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Baghdad Bombing Raises U.S. Casualities in Iraq to 4,000

March 24, 2008 at 6:10 PM EDT
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The U.S. military death toll in Iraq reached 4,000 after four soldiers were killed by a roadside bomb Sunday. Ray Suarez examines the numbers behind the American toll so far.
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JUDY WOODRUFF: Now, the war in Iraq and the loss of 4,000 Americans. Ray Suarez has this overview report on the American toll so far.

RAY SUAREZ: There’s been a rise in violence in Iraq, lethal for Americans and Iraqis. But it’s also true that for months now, starting late last year, American casualties have been dropping, the first sustained drop since the war began five years ago.

Until the fall, roughly 80 to 100 troops were killed in each month of 2007. But in September, eight months after tens of thousands of additional troops began arriving as part of the surge, the death toll began dropping to 40 or fewer a month.

Last month was one of the least deadly for American troops since 2004: 29 Americans were killed in Iraq in February.

Chuck Vinch tracks casualty information for the Military Times News Service.

CHUCK VINCH, Military Times News Service: Around the middle of the summer, we saw something change there and the numbers started to drop. That was about the point where the surge was completed, the surge of the five additional combat brigades into Iraq was completed, and they were pretty much all in place and doing what they were supposed to be doing. And around August, we started to see a bit of a slowdown, September, and then into the fall it really became noticeable.

RAY SUAREZ: Since the U.S. invaded Iraq, more than 4 out of every 5 deaths came in hostilities. The number-one threat is what it’s been for years: the IED, or improvised explosive device, responsible for more than 50 percent of all U.S. deaths so far.

More than 21 percent of the dead were killed in other hostile fire. Among non-hostile deaths, vehicle or helicopter accidents have been the most deadly, responsible for 8 percent of American fatalities.

Baghdad and other provinces at the center of the country are the deadliest locations now. More than 1,200 Americans have been killed in and around Baghdad so far.

The western Anbar province has been even deadlier throughout the course of the war and the insurgency; nearly 1,300 have died there. But the surge and Sunni cooperation with U.S. forces has brought less fighting and fewer casualties to that region in recent months.

Of all branches of the military, the Army, with the most members in Iraq, has suffered the heaviest losses. More than 70 percent of the dead were members of the Army, including reservists and Army National Guard.

The smaller Marine Corps accounts for nearly a quarter of all deaths, nearly 1,000 to date. The Marine casualty rate has fallen in recent months.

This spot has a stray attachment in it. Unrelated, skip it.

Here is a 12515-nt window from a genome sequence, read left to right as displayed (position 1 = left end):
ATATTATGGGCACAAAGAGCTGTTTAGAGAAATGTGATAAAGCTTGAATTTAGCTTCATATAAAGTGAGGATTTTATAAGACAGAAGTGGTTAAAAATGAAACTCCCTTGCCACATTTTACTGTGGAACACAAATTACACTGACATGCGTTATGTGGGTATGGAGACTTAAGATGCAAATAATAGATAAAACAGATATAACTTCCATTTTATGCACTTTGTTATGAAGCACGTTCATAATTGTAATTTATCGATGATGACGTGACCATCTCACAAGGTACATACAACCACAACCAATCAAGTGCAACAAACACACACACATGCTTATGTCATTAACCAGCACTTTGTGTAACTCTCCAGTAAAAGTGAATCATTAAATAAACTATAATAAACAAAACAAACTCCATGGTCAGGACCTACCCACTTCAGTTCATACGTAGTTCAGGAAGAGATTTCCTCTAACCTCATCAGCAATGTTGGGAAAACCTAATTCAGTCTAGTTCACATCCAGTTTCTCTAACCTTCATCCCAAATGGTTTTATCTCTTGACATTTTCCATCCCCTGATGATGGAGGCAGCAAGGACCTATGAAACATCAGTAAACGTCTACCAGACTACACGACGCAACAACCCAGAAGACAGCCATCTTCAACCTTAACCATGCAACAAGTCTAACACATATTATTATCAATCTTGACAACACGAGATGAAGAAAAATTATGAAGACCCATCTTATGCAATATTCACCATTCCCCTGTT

CHUCK VINCH: Marine casualties have dropped significantly, and it’s mainly because the Marines’ main responsibility has been Anbar province. So, as the violence in Anbar province has declined, so, too, has the rate of casualties among U.S. Marines.

RAY SUAREZ: The remaining 5 percent of casualties come from the Navy and Air Force. The Navy has lost more than 90 personnel, the Air Force about 45. Eighty-three percent of all deaths were among active-duty personnel; 10 percent of the deaths were from the National Guard; 6 percent were reservists.

Deaths have touched every state

RAY SUAREZ: The deaths have touched every state and major city and many smaller towns. The largest number of fatalities hailed from larger states and metropolitan areas, but Vinch said he's noticed a part of the country that's been hit particularly hard.

CHUCK VINCH: We actually did an exercise in which we plotted the zip codes of all the home towns on a map. And that's how we get -- we were able to see this pattern.

And if you look at the map with the dots on it, it sort of starts in Pennsylvania, comes across westward through Ohio, Indiana, Illinois, and then turns southward, comes down through the Midwest, comes through Texas and Louisiana, and then turns back around the South and comes back up through the Carolinas, so it's sort of a rough c-pattern.

The troops who were fighting this war are drawn largely from -- they're coming from rural -- not rural areas, but not from the big cities. They're coming from, again, as that pattern shows, the old Rust Belt and the South. And the theory is that these are the folks in the small towns across America for whom the military is a way out.

RAY SUAREZ: By gender and race, more than 3,900 of the fallen were men. Just under 100 were women, the highest number of women killed in a war since World War II.

Nearly 75 percent of all fatalities were white; about 11 percent were Hispanic or Latino; 9 percent were black or African-American; just under 4 percent were either Asian, American Indian or Native Hawaiian.

The losses are highest among white young men. Roughly 80 percent of all casualties were among people who were between 18 and 30 years old; 9 percent were officers.

The number of wounded continues to swell, often due to advances in battlefield medicine and surgery that keep personnel alive who would have died in earlier wars. More than 29,000 U.S. troops have been wounded since the war began.

Public awareness about the war and its death toll has declined over the last year. A poll from the Pew Research Center released earlier this month found only 28 percent of the public knew 4,000 Americans had been killed in Iraq.